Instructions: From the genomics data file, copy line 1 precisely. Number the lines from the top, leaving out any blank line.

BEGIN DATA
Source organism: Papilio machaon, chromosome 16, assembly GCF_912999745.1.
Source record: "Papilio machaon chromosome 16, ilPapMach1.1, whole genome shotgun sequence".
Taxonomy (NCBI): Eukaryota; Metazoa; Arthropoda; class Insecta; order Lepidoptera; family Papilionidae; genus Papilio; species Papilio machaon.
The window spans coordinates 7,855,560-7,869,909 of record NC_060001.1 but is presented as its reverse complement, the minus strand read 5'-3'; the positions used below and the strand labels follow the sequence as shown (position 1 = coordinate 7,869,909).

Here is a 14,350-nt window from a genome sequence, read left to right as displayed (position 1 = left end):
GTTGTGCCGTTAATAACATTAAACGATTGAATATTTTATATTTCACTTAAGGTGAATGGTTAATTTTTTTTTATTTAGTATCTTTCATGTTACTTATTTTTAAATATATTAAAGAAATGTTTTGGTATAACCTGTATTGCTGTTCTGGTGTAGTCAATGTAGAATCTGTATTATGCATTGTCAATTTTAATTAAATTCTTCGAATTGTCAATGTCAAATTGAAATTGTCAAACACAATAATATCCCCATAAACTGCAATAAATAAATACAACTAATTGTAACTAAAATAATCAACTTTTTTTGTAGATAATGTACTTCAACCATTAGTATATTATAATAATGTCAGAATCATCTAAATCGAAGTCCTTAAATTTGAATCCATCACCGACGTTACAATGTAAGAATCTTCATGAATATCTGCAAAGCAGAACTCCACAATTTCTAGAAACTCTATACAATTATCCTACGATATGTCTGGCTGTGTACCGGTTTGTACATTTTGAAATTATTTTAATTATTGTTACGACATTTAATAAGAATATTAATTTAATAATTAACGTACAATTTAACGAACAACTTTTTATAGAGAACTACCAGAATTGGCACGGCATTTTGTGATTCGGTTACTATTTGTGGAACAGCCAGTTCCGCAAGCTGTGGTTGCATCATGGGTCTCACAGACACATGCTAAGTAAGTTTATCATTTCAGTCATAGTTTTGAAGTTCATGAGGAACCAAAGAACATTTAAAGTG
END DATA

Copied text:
Source organism: Papilio machaon, chromosome 16, assembly GCF_912999745.1.